The uncoolness of Trevor the Toad and the fact that Neville doesn’t even care automatically makes it round the corner back to coolsville. Neville is the original hipster. And not those awful hipsters who stop listening to a band or switch canned beers because they became too “mainstream.” Neville is a legitimately cool hipster who will drink PBR no matter who else is drinking PBR because he. likes. it.



Stay tuned for Book 2!

UPDATE:
Year 2
Year 3

Judging a Book By Its Cover: Part 2

You may remember that last Thursday was Teen Lit Day, and as a celebration, I finally started reading an abandoned book from my childhood, The Changeover: A Supernatural Romance by Margaret Mahy. Where we last left off, I’d read the first chapter and was pretty skeptical. Our Heroine had just had some sort of premonition and was trying to convince her mom that this guy who reads romance novels is a witch. I said the book was not badly written, and at the time, I was not lying.
Well, I finished the book yesterday, and I’m here to give you a full recap. Let me start by saying that at no point during this entire novel does anyone glow:

Now that we’ve cleared that up, I feel compelled to say that if this book and I had a relationship,* it would be my abusive ex. I thought that if I stayed with it long enough, I could fix it, and there were moments where I really thought I would. But in the end I realized that this book was bad for me, and there was nothing I could do about it. I was a worse person, too, for being with this book–I shouted at it, verbally abused it, even threw it down and paced around the room in anger sometimes, but I kept going back to it, holding on to the hope that our relationship would get better. It didn’t.

There were so many things wrong with this book, it’s hard to know where to begin, but I’m going to limit my review of this book to two parts: The Supernatural and The Romance. Know now that this is going to be spoilertastic, hopefully so no one ever feels the need to read this book again. Seriously, it’s that bad. I was going to mail this to my sister when I finished so she could read it, but now I’m not going to because I love her too much.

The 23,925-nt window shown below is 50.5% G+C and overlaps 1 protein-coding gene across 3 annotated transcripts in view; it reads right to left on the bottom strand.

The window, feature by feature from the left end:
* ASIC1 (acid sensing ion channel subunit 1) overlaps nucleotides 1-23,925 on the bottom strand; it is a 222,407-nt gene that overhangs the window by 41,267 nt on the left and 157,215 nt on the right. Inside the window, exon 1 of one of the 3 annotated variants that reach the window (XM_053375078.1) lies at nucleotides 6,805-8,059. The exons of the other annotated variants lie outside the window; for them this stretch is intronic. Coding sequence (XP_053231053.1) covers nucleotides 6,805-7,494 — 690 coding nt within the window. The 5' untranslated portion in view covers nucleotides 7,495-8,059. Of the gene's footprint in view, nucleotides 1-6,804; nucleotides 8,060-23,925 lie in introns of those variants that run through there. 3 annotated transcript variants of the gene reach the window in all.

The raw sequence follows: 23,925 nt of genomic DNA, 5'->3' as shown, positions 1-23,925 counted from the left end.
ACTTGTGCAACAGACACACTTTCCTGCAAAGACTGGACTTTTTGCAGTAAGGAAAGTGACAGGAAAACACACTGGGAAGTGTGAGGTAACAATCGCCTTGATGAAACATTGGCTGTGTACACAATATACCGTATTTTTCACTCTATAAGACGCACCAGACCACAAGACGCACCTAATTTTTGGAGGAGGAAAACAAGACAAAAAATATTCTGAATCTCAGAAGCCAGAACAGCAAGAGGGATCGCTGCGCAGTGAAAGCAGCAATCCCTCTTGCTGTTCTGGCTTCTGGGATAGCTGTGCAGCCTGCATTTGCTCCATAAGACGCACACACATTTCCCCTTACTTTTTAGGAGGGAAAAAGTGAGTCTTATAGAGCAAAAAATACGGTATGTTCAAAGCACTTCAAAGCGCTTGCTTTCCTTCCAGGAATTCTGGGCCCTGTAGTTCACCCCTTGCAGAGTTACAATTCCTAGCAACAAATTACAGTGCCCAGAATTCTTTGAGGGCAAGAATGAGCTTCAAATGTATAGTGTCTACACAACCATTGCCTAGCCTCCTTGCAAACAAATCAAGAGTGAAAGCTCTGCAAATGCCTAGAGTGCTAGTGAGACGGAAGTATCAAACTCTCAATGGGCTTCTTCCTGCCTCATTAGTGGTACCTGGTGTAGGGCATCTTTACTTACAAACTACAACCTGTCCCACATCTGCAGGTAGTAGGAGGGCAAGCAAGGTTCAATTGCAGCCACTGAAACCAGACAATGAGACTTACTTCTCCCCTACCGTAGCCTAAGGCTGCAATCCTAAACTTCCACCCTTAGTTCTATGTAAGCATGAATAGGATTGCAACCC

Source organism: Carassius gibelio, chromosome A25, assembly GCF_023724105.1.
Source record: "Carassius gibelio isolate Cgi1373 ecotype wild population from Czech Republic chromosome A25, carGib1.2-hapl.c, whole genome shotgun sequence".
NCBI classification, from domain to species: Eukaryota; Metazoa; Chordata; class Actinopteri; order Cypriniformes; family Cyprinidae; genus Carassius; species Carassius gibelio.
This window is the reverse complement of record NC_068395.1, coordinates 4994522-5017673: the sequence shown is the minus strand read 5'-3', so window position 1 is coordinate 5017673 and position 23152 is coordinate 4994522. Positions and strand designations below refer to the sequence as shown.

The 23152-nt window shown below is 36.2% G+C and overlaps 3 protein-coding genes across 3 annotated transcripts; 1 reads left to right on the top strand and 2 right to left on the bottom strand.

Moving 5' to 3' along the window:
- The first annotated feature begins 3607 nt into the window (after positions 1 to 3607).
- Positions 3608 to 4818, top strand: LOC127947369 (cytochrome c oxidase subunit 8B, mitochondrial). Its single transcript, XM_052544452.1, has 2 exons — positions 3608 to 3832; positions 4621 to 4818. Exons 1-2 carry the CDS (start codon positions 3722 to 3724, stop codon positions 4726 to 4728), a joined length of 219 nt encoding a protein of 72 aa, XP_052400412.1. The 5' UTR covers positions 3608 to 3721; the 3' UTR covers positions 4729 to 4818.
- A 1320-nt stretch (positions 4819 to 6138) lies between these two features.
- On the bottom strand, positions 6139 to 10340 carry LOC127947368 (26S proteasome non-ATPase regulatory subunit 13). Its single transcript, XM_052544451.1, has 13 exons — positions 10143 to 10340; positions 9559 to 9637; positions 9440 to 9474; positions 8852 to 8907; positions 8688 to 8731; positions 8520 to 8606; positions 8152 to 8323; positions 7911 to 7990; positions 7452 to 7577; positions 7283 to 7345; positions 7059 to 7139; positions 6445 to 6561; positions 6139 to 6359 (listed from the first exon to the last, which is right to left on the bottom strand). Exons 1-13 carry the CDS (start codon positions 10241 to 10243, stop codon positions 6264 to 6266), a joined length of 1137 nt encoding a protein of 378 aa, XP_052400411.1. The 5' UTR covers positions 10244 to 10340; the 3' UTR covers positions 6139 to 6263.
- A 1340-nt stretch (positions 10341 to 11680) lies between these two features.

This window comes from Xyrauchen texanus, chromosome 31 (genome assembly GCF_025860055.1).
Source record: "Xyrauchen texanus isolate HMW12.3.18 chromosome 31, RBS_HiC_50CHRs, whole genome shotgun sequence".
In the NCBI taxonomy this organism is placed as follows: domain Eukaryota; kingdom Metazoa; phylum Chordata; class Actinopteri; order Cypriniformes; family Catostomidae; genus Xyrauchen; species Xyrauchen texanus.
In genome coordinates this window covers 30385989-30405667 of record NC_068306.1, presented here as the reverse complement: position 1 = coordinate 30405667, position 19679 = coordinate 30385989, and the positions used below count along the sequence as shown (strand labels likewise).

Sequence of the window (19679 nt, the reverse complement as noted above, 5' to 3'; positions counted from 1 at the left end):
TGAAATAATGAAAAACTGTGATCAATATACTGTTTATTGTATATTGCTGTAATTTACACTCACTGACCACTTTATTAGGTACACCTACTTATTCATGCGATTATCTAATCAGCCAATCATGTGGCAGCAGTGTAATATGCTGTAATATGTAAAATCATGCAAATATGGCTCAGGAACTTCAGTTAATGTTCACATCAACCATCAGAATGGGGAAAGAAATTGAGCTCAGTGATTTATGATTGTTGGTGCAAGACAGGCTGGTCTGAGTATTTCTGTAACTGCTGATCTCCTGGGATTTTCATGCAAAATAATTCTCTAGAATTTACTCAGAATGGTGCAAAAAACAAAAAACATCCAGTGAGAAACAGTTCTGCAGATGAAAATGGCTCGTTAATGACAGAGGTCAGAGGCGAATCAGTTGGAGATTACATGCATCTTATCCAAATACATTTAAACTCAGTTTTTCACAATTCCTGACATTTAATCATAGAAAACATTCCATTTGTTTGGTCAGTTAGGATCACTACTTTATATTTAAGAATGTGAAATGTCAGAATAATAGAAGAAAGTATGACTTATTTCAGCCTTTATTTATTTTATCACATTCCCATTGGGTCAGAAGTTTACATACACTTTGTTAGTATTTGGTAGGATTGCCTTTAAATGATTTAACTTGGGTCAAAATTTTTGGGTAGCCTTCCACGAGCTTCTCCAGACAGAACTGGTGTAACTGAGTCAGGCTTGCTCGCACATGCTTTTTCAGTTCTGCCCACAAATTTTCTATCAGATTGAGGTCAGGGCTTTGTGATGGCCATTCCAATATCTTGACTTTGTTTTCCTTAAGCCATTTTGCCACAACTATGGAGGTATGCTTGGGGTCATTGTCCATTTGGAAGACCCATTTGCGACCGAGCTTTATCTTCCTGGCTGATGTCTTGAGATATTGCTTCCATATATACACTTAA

The Supernatural
Let’s start with the plot, shall we? This is the “supernatural” story line, which theoretically should be the focus of the story but is actually just an afterthought designed to get the two characters together. I came to this book with an open mind; supernatural books aren’t really my thing, but I’ve never really tried to read them so I didn’t want to judge. Besides, I really like some supernatural-adjacent things, like Doctor Who or Harry Potter or Runaways. So I do believe that it’s possible to write a supernatural-genre book that I would like. But this was just not one of them.

This was the basic plot: Our Heroine, Laura, picks up her stupidly-named brother, Jacko, from day care. On their way to visit their useless, oblivious mom at her job, they pass some normally boarded up store and now it’s all colorful and friendly. They go inside even though it says on the doors that it’s only open Thursday afternoons and no sort of reputable business operates like that. The man who runs the shop is creepy and old and smells like rotting peppermint, but instead of leaving immediately they stick around and the man puts an indelible stamp on Jacko that he uses to suck out his life-force. Jacko gets really sick and so Laura goes to Sorry who’s a complete asshole (but we’ll get there), but eventually he and his witchy mother and grandmother say they can help. Unfortunately they must not be very good witches, because the only thing they can think to do is turn Laura into a witch (this is the “Changeover”) and then have her approach the Bad Guy wearing dark glasses so he doesn’t know she’s a witch. That is seriously their plan. Anyone who’s ever read anything knows that a plan that relies heavily on dark glasses is absolutely not going to work, except that it does this time. Nothing goes wrong in the plan. Also, Sorry was really concerned about the Changeover, but nothing bad came of that either. Laura’s all happy and peaceful now that she’s a witch, and can even accept the fact that her father left her and her family because he loves his new wife more than her. I’M SO SURE.